Based on the shape of the rest of this bike, it is surprising how good the head-badge looks, it practically gleams, as if to say I was once a proud road bike and didn't always look like I should be going to the dump! As you saw from my last post I got a bit ahead of myself yesterday and starting pulling things off the bike, when you're already lacking the front wheel and the saddle/seatpost combo it doesn't take long.
I stole the penny in visegrips as a tool to remove crank bolt dust caps trick from Hugh's blog and it worked great on the drive side but the non-drive side was another story.
The fixed bb cup is usually a bear to get out requiring tricks and cajoling but this time it broke loose with just some firm pressure.
And my special head set cup tool removes them in a jiffy with just a sharp hammer blow so now I had all three cups left over from yesterday out of the frame. You'll note I put a bit of tape on the upper cup so I could tell them apart, on many frames its pretty easy to distinguish upper and lower but on this Raleigh they look identical.
And so we are down to a very bare frame.
|Fixed bb cup rusty and dry|
The bb was also dry and rusty
Like wise the headset, I use a zip tie to keep it all together and to remember the order, I need to size the bearing cages to be sure but they will almost certainly be getting chucked in favor of new ones.
While out I also picked up some Oxalic acid to try out for derustification, and I have lots to practice on; seatpost, headset cups, brake adjustment screws, shifter collar to name a few. The brake adjustment screws are attached to the aluminum brake arms and I have read differing accounts on the web about using this acid on aluminum but I going to try it out. Most of the concern is for anodized aluminum which mine is not and frankly worse case scenario it goes bad - oh well, it was a free and its just going to be a junk bike.
And I didn't forget the protection, be safe out there boys and girls.
Now me being me, I wanted to rush ahead and start with the rust removal and a bunch of other stuff but although I'm slow, I do learn stuff - sometimes. I noted two areas of concern on this bike I wanted to address before diving in. The first was the seat post, when I first brought this bike home the seat post and saddle just popped off the bike without me doing anything more than lifting on the saddle. I was concerned that I might have one of the following:
- Seat post too small for seat tube
- Jacked up hardware store binder not doing its job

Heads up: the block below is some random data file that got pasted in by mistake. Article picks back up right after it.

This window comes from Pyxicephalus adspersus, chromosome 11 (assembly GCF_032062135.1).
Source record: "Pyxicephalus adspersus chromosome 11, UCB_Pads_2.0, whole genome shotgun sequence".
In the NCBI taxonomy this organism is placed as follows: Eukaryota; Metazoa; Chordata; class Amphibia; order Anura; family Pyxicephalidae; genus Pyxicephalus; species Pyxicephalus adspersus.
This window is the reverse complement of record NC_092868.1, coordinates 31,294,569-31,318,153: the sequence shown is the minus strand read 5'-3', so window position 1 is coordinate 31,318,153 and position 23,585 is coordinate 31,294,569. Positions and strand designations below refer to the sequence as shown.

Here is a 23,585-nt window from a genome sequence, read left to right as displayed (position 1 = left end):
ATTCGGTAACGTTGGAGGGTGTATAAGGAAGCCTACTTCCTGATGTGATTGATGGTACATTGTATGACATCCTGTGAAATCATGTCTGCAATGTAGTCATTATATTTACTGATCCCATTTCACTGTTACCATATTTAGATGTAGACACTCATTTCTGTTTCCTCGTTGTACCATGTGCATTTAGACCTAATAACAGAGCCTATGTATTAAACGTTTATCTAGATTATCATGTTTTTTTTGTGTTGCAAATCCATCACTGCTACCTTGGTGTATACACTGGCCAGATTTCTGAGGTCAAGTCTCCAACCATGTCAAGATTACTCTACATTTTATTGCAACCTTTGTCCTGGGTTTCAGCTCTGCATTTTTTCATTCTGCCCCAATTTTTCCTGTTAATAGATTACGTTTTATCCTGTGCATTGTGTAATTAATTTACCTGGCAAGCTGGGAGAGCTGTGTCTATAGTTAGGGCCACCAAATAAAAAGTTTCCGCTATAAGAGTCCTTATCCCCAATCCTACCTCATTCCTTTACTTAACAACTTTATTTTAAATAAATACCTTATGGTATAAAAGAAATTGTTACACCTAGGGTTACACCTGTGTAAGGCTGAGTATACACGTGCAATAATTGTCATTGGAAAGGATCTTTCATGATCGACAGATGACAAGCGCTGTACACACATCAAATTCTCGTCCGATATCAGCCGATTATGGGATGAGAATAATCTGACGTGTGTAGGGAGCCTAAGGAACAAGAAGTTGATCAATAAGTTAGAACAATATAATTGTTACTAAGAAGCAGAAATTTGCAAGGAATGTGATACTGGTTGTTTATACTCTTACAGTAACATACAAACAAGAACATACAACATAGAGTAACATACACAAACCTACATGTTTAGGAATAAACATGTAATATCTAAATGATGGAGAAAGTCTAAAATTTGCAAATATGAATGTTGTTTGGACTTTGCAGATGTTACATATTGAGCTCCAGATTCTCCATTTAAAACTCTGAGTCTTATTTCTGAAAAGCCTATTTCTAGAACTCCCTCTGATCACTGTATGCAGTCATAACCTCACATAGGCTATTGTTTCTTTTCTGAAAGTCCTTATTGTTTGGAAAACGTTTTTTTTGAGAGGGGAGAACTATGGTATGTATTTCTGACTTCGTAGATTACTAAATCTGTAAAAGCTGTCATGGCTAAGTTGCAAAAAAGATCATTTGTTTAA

- Seat tube messed up
First to measure the seat post width
Then compare that to the seat tube exterior
And finally flip the caliper and measure the inside of the tube. Now I am not going to tell you I can detect a .2 mm difference in size but I was looking for something obviously wrong and as my Dad, a Federal Employee for 30 years, used to say "Close enough for government work".
My next step was to see if I had a binder bolt to replace the hardware store side show it came with. I was sure I had one but couldn't find it when I looked last night. I had plenty of other things to do on the bike but I was determined to deal with the seat post issue first. I spent about an hour taking apart all my boxes and storage of bike parts and in the end I found it! Tomorrow I will test it in the seat tube collar which is a bit banged up and if I can seat it. And then I will see if I can get the seat post to stay in place. If it doesn't end up working then I might try a 26.0 post or I might move on and I will have saved alot of time and effort.
Speaking of searching I was also able to find the previously used sealed square taper bb I also couldn't find last night. It has a 113 mm long spindle so it should work with the double chain-ring crank this bike has, and after seeing the shape the original bb was in (Toast) this should be an improvement and a time saver.
My second big concern is the rear wheel, the nut and spacers, and possibly the axle, are rusty and based on the rest of the bike I am sure the hub is dry so I want to address the hub and see if I can get it cleaned up, lubed, and turning half way smooth before proceeding. I might have a replacement but again I want to figure out if I have a deal breaker before I spend a lot of time on this bike. It doesn't have to be prefect for the Junk bike but it does need to work.
It hasn't all been wrenching, I have been taking advantage of the warm and sunny weather , this was Tuesday.
It was so nice I got iced coffee which I rarely do.
Today I just rode straight through with no stops, the only downside is I have had a bit of neck stiffness after both rides, neither of which was over 11 km, it didn't last long but I will have to watch that. I find it especially odd as both bikes, I am trying to share saddle time so no one gets jealous, are set up with the bars above the saddle.
Hopefully more to come on the Junk bike, as always Ride.Smile.Repeat.